Advertisement

Numerical simulation and experimental investigation of band patterns in bobbin tool friction stir welding of aluminum alloy

  • Q. Wen
  • W. Y. LiEmail author
  • Y. J. Gao
  • J. Yang
  • F. F. Wang
ORIGINAL ARTICLE
  • 44 Downloads

Abstract

A coupled Eulerian-Lagrangian (CEL) model was developed to investigate the formation mechanism of band pattern (BP) during bobbin tool friction stir welding (BTFSW) process. The Johnson-Cook constitutive model which combines the strain rate and temperature effects in the material flow stress was used. The workpiece was modeled by the Eulerian formulation, while the tool was characterized by the Lagrangian formulation. The numerical analysis results agree well with experimental observations. The band structures with various sizes were discovered in the BP zone. Both the experimental and numerical analysis results indicate the BP zone forms on the advancing side of the joint. This is because the converged material flow is produced by both shoulders while being driven by the probe. The peak temperature, along the thickness of the BP zone, increased at the beginning followed by a decrease further away from the upper surface. The peak temperature obtained near the lower surface is slightly higher than that near the upper surface.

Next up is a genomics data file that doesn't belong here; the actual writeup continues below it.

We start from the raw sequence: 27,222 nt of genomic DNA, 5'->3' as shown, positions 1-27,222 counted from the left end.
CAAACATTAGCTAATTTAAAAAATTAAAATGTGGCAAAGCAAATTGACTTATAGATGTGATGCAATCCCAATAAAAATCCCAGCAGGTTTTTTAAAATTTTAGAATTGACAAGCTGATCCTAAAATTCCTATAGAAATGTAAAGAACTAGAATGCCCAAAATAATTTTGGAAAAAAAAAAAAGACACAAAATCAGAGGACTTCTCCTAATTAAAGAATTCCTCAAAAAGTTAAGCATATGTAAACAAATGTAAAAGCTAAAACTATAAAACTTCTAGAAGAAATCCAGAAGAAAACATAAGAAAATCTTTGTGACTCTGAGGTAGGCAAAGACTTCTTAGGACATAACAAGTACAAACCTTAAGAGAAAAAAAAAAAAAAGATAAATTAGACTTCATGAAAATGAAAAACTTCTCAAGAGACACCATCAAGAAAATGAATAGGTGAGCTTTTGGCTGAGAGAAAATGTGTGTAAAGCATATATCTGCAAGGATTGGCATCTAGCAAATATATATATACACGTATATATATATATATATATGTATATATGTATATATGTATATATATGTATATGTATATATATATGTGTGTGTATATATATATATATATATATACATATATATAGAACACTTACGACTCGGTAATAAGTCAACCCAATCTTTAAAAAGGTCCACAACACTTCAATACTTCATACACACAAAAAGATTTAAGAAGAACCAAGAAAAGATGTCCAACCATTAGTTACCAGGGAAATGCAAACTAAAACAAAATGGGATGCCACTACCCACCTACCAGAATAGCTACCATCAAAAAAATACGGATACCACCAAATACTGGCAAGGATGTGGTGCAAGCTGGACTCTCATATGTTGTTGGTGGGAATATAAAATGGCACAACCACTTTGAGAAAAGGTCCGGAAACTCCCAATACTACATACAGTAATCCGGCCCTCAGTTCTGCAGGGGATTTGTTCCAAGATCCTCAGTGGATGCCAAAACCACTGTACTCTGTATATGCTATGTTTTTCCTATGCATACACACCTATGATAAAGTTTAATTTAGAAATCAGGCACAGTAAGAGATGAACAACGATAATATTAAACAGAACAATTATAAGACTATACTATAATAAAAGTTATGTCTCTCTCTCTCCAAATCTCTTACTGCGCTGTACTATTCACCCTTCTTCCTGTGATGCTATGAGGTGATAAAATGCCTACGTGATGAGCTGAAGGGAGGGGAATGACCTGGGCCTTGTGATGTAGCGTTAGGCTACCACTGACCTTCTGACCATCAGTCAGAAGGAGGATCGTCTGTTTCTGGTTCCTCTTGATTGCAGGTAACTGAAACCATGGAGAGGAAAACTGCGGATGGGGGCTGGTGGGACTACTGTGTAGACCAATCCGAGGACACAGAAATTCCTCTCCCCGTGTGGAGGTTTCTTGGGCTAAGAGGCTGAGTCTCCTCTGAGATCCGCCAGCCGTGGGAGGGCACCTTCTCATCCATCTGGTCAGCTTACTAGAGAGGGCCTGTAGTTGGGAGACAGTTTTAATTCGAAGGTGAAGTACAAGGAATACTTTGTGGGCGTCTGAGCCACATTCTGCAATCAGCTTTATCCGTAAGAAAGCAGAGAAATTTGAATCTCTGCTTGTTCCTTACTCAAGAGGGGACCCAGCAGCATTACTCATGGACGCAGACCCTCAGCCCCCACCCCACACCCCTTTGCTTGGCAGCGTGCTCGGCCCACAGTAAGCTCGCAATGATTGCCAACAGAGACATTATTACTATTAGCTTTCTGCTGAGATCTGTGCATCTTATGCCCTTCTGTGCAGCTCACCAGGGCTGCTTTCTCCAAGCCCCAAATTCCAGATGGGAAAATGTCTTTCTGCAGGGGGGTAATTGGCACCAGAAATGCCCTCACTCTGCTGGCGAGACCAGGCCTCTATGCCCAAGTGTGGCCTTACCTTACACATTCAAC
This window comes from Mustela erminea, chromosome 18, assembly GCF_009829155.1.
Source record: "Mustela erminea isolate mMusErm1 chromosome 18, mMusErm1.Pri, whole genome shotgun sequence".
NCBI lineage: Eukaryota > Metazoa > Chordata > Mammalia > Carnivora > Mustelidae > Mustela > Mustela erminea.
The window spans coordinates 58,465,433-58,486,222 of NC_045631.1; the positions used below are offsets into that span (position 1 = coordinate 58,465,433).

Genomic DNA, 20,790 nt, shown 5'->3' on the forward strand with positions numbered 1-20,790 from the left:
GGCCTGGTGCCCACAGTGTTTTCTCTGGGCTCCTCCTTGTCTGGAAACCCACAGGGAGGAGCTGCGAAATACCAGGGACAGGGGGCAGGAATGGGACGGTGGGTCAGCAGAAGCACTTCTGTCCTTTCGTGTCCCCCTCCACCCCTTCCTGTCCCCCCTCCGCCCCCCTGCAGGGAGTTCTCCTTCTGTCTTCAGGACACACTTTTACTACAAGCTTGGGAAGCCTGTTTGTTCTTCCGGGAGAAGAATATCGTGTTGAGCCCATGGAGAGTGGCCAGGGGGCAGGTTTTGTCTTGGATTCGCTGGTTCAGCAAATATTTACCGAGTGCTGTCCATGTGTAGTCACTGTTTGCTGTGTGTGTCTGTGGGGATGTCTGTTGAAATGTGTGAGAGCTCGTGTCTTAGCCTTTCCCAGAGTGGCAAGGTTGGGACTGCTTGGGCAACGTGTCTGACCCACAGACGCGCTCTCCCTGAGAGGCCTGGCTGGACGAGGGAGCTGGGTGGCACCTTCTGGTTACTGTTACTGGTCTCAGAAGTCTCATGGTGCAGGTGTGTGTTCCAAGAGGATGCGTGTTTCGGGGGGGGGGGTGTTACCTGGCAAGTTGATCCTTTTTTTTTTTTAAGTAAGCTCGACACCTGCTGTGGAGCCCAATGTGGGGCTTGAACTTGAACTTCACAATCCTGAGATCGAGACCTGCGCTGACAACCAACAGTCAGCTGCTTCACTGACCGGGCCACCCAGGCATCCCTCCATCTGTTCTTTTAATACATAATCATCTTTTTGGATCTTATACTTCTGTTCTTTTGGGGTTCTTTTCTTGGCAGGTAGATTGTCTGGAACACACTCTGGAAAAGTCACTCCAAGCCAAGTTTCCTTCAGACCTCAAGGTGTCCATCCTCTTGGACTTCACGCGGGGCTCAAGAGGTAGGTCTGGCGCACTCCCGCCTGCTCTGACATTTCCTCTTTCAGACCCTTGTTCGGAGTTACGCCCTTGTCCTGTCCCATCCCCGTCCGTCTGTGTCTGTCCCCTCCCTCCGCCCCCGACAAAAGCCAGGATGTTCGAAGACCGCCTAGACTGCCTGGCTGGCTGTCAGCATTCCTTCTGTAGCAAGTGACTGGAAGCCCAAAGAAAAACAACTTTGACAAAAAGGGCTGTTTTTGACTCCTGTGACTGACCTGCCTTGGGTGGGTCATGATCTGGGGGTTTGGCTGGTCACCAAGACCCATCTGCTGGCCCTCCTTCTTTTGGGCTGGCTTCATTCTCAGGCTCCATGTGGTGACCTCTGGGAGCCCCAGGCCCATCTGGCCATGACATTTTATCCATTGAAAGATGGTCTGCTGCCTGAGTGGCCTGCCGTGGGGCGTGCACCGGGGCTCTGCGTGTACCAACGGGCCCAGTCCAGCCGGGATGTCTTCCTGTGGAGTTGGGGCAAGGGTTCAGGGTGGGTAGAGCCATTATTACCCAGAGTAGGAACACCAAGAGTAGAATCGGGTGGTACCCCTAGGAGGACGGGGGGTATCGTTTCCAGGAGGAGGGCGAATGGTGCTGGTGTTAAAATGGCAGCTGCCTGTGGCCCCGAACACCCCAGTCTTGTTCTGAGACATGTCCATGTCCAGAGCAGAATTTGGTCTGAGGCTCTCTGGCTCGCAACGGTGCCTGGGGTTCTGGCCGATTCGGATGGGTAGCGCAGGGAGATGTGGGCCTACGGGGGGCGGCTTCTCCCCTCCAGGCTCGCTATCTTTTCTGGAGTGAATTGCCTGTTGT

Keywords

Bobbin tool friction stir welding Band pattern Coupled Eulerian-Lagrangian Material flow 

Preview

Unable to display preview. Download preview PDF.

Unable to display preview. Download preview PDF.

Notes

Funding information

This study received financial support of the National Natural Science Foundation of China (No. 51705027), and the fund of the State Key Laboratory of Solidification Processing in NWPU (No. SKLSP201722).

References

  1. 1.
    Tier M, Rosendo T, Mazzaferro J, Mazzaferro C, dos Santos J, Strohaecker T (2017) The weld interface for friction spot welded 5052 aluminium alloy. Int J Adv Manuf Technol 90:267–276CrossRefGoogle Scholar
  2. 2.
    Habibnia M, Shakeri M, Nourouzi S, Givi MKB (2015) Microstructural and mechanical properties of friction stir welded 5050 Al alloy and 304 stainless steel plates. Int J Adv Manuf Technol 76:819–829CrossRefGoogle Scholar
  3. 3.
    Zou LS, Zou DW, Zhu YC, Wang HF (2018) Effect of process parameters on surface topography of friction stir welding. Int J Adv Manuf Technol 98:1807–1816CrossRefGoogle Scholar
  4. 4.
    Zhou L, Li GH, Liu CL, Wang J, Huang YX, Feng JC, Meng FX (2017) Effect of rotation speed on microstructure and mechanical properties of self-reacting friction stir welded Al-Mg-Si alloy. Int J Adv Manuf Technol 89:3509–3516CrossRefGoogle Scholar
  5. 5.
    Zhao S, Bi QZ, Wang YH, Shi J (2017) Empirical modeling for the effects of welding factors on tensile properties of bobbin tool friction stir-welded2219-T87 aluminum alloy. Int J Adv Manuf Technol 90:1105–1118CrossRefGoogle Scholar
  6. 6.
    Huang YX, Wan L, Lv SX, Feng JC (2013) Novel design of tool for joining hollow extrusion by friction stir welding. Sci Technol Weld Join 18:239–246CrossRefGoogle Scholar